Here Breanna backs the defense down and seals the deal with a hook shot. She’s deadly with her one dribble pull ups, extending the shot off over her head – making it unblockable. And, she continues to be great at running the floor for the feeder pass and easy bucket.
Check out the crazy footwork she uses that makes her so unstoppable, in and out of the paint. See her bully ball rip through, low rip through and pull, and her punch pullback.
There’s nothing Stewie can’t do on the basketball court. She blends the size and strength of a dominant post player with the skill, coordination, and speed of an elite wing.
As the The Guardian reports, “When she’s not using her length and physicality to dine out in the paint, you will find her on the perimeter, calmly draining three-pointers or creating opportunities off the dribble for herself and her teammates. Geno Auriemma, who coached Stewart during her record-breaking collegiate career at the University of Connecticut, once called her ‘the first Durantesque player in the women’s game’. There’s a special joy to be found in watching her go about her work.” So let’s watch her work by checking out a few of her go-to moves.
Stewie’s a hustler! She’s the rare big who sprints up and down the court every single time. This allows her to beat the defense and get an easy bucket, with a nice full-court pass from Sue Bird to Breanna’s arm closest to the basket.
Stewie eats lunch at the foul line. She’s always looking to get to the corners, or will pull up right in the middle of it. She’s even pulled this shot off over two defenders in her face. Her speed allows her to beat the defender to the spot, and her height allows her to extend the shot out of their reach.
Breanna does a great job of feeling out where her defender is using her back. Once she’s got the defender on her back, she uses her sheer physicality to get closer to the bucket, working them backwards step by step. Once she’s taken the defender for the ride, she spins and knocks down the jumper. Keeping the shot above her head.
Breanna hits the majority of her threes from the top of the key, slightly to the left side. This is because Sue tends to bring the ball up on the right. When the defense leaves Breanna a little space because they’re hedging for the drive, she makes them pay.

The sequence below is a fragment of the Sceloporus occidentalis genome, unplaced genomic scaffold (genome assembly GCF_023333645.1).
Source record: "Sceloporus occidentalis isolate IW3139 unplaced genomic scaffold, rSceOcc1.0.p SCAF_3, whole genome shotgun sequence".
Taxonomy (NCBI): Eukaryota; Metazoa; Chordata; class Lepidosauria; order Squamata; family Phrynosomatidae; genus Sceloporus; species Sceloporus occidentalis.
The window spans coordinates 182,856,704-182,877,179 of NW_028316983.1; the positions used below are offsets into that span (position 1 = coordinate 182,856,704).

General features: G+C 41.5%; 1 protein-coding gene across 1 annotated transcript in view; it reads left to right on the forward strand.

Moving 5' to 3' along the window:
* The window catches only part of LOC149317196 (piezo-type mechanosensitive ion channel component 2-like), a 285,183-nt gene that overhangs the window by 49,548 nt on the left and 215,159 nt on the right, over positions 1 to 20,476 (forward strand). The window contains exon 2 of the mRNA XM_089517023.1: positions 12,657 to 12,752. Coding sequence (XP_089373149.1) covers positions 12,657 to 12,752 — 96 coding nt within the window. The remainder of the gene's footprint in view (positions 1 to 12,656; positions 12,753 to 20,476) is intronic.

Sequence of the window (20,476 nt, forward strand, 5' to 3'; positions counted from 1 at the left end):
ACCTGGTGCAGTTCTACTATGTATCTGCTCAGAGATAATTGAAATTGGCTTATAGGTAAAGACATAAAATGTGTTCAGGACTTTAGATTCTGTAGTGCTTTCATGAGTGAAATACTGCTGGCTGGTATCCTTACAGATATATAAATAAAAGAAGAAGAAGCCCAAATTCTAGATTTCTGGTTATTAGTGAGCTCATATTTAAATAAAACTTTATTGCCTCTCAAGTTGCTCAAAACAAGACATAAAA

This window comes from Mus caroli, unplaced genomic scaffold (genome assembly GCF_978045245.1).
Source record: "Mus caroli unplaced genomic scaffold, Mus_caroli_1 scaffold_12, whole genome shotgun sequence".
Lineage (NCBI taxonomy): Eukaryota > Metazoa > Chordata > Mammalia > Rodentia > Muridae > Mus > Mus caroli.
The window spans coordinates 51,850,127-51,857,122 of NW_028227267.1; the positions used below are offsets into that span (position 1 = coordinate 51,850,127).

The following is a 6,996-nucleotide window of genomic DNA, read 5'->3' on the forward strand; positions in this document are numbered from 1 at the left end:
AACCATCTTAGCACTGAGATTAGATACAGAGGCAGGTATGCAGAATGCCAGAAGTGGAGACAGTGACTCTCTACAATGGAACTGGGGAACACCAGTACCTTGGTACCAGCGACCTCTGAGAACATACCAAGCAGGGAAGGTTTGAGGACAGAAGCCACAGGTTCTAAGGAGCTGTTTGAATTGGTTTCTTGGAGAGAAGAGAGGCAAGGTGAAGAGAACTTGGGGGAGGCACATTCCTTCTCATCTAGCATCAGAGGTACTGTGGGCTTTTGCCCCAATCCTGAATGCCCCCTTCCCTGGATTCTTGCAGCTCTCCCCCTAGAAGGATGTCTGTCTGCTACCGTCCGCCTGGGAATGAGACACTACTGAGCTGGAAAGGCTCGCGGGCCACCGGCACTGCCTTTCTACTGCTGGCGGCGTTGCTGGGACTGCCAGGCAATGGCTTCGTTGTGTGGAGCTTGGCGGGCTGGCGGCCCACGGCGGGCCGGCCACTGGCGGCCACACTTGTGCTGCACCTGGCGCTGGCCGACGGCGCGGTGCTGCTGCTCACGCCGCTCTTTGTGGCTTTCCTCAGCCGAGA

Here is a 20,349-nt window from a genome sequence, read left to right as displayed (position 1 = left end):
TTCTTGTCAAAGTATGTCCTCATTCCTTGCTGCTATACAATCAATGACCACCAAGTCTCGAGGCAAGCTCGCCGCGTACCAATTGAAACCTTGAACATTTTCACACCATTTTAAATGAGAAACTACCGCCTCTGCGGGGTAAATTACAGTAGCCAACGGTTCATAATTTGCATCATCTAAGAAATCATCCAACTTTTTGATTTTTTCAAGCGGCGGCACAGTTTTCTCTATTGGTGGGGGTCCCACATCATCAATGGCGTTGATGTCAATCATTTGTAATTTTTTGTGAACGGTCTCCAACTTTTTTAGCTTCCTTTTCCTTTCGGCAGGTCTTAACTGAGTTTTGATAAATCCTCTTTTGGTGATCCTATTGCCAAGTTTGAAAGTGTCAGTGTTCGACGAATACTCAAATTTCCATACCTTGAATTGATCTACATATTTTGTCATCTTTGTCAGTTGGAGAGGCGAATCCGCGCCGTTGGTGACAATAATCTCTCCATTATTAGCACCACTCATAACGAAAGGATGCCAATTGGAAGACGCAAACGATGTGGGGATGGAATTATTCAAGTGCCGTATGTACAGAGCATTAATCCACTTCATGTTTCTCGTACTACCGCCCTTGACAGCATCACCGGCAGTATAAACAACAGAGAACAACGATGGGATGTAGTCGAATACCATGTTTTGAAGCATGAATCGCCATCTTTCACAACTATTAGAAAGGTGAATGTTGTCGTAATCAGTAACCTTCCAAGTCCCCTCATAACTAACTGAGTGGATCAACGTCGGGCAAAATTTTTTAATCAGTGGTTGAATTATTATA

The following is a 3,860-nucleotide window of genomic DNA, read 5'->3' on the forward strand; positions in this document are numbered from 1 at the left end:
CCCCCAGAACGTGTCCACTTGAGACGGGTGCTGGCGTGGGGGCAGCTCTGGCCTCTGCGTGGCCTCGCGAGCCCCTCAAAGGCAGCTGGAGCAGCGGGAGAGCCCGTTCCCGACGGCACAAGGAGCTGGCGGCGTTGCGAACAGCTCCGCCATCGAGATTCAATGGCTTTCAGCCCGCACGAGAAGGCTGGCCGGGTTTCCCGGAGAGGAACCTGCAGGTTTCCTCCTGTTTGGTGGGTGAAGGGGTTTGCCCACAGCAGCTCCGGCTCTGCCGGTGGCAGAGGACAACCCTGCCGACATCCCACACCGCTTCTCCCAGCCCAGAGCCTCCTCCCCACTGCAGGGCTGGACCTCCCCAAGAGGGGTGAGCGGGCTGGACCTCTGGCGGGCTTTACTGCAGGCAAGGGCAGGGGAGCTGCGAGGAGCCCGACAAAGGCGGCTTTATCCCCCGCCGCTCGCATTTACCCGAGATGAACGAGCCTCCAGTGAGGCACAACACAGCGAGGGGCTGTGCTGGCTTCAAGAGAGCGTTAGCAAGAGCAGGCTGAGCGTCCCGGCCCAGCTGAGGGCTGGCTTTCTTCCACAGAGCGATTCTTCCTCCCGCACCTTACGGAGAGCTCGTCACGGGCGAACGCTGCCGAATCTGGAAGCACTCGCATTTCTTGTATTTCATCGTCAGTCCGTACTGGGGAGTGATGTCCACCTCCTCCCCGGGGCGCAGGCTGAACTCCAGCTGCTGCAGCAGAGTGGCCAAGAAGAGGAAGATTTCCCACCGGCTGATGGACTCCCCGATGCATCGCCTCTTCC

The threat of her three is particularly effective because it spreads the floor even more for the rest of her team. That’s why folks like Allie Quigley have made their lunch money on it. That’s right we just compared a Forward and a Shooting Guard – that’s how crazy versatile Breanna’s skill set is.
Breanna uses a simple crossover or even eurostep to throw the defender off. Once she blows by them, she keeps the ball protected and close to her body. Then, most often finishes on the left side of the basket with a layup or floater. And she can do this through contact.
OK this one’s not a go-to move. But she is one of a few women in the league who can do it, so we’ve got to mention it. As the Seattle Times reports during an observed practice session, “With a basketball cupped in her hand, Breanna Stewart casually strolled along the baseline before taking two explosive steps and elevating for a dunk on the other side of the rim
‘She does that all time,’ Storm teammate Monica Wright said nonchalantly. ‘For women, it’s not normal. But for her, everybody knows she can do that. It’s nice to see though.'”
Breanna Stewart is trouble for defenses. Because she’s so versatile, there’s no obvious defensive pairing for her most of the time.
“For a girl that tall, she can do a lot with the basketball,” Kevin Durant told New York reporters. “She’s very skilled. She can shoot, she can pass, she can rebound, she can run, she can jump. So there’s something I haven’t seen — in the women’s game or otherwise — in a long time. I’m a big fan, a huge fan.”
Let’s check out a few of her strengths, that make her such a historic playmaker.
Look, this is the basics: you have to make buckets to be a threat. It’s so simple and yet so lethal. Breanna can knock down shots anywhere on the floor. Her shot charts reveal how evenly distributed both her shots and makes are. She can shoot close, midrange, and long shots all fine.
Actually, better than fine. At 53.7%, she has a career effective field goal percentage higher than point guards such as Sue Bird’s, Diana Taurasi’s, and higher than forwards such as Elena Delle Donne.
Breanna has an accurate perimeter shot that allows her to step out to the three-point line. And it works for her both because her length and form afford her plenty of time to load up and take aim. And because her size and skill inside force teams to sell out when she feints a pick-and-roll and floats out for a three.
This high level of shooting efficiency from range is still not the standard for a Forward. She’s setting the tone for the future of the league.
In fact, WNBA analyst Rebecca Lobo, one of the league’s founding players and a former UConn star center, believes post players are undergoing an evolution led by multi-dimensional players such as Breanna.
“Opportunities for post players (have changed); for there to be just a traditional two bigs on the floor isn’t really there as much as it was in the early days of the WNBA,” Rebecca said noting that many teams now favor a four-guard lineup that includes a versatile post.
“It will be interesting to see the ebb and the flow of the traditional post player vs. the kind of stretch 4 (big forward) who can shoot the three throughout the course of the next few years in the league.”
As SBNation writes, “She [makes} high-pressure low-post moves look like cone drills.” Breanna is great at using her back to feel where her defender is. And up front, she makes sure she has the best positioning for a path to the basket, planting her feet and using her long arms to call for the ball on the side she wants it. She’s able to swing towards the basket, or away from it, and still make the shot.
As a result her career two point field goal percentage is 52.7%. You can easily compare that to another versatile Forward, such as Maya Moore, who’s at 49.1% to understand just how remarkable Stewie is.